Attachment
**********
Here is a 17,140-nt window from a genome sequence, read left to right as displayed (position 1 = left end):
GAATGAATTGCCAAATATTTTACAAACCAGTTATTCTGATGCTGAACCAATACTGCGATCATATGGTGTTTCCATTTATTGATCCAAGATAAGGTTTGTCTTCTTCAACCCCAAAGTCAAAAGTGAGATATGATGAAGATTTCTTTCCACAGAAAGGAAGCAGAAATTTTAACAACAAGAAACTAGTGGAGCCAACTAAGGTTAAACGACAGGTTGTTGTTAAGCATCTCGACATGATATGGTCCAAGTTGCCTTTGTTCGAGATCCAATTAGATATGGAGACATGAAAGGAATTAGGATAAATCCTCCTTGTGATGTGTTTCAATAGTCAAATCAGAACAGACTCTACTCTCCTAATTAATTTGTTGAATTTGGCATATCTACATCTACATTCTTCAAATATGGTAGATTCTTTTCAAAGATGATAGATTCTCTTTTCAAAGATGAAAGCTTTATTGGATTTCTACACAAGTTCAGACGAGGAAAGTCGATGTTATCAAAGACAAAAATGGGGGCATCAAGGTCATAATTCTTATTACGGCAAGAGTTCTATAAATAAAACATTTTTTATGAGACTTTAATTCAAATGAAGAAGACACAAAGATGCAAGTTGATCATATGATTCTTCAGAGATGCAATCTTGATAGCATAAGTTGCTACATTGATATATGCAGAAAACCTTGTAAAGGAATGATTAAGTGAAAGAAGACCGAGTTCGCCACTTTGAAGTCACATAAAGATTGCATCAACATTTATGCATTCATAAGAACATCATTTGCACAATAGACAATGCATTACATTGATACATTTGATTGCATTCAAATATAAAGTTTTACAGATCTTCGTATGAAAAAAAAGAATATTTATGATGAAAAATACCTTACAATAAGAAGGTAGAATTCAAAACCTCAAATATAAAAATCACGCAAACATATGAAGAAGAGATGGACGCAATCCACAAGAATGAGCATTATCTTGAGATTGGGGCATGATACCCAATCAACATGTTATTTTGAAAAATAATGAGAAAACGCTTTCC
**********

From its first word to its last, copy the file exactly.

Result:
Here is a 17,140-nt window from a genome sequence, read left to right as displayed (position 1 = left end):
GAATGAATTGCCAAATATTTTACAAACCAGTTATTCTGATGCTGAACCAATACTGCGATCATATGGTGTTTCCATTTATTGATCCAAGATAAGGTTTGTCTTCTTCAACCCCAAAGTCAAAAGTGAGATATGATGAAGATTTCTTTCCACAGAAAGGAAGCAGAAATTTTAACAACAAGAAACTAGTGGAGCCAACTAAGGTTAAACGACAGGTTGTTGTTAAGCATCTCGACATGATATGGTCCAAGTTGCCTTTGTTCGAGATCCAATTAGATATGGAGACATGAAAGGAATTAGGATAAATCCTCCTTGTGATGTGTTTCAATAGTCAAATCAGAACAGACTCTACTCTCCTAATTAATTTGTTGAATTTGGCATATCTACATCTACATTCTTCAAATATGGTAGATTCTTTTCAAAGATGATAGATTCTCTTTTCAAAGATGAAAGCTTTATTGGATTTCTACACAAGTTCAGACGAGGAAAGTCGATGTTATCAAAGACAAAAATGGGGGCATCAAGGTCATAATTCTTATTACGGCAAGAGTTCTATAAATAAAACATTTTTTATGAGACTTTAATTCAAATGAAGAAGACACAAAGATGCAAGTTGATCATATGATTCTTCAGAGATGCAATCTTGATAGCATAAGTTGCTACATTGATATATGCAGAAAACCTTGTAAAGGAATGATTAAGTGAAAGAAGACCGAGTTCGCCACTTTGAAGTCACATAAAGATTGCATCAACATTTATGCATTCATAAGAACATCATTTGCACAATAGACAATGCATTACATTGATACATTTGATTGCATTCAAATATAAAGTTTTACAGATCTTCGTATGAAAAAAAAGAATATTTATGATGAAAAATACCTTACAATAAGAAGGTAGAATTCAAAACCTCAAATATAAAAATCACGCAAACATATGAAGAAGAGATGGACGCAATCCACAAGAATGAGCATTATCTTGAGATTGGGGCATGATACCCAATCAACATGTTATTTTGAAAAATAATGAGAAAACGCTTTCC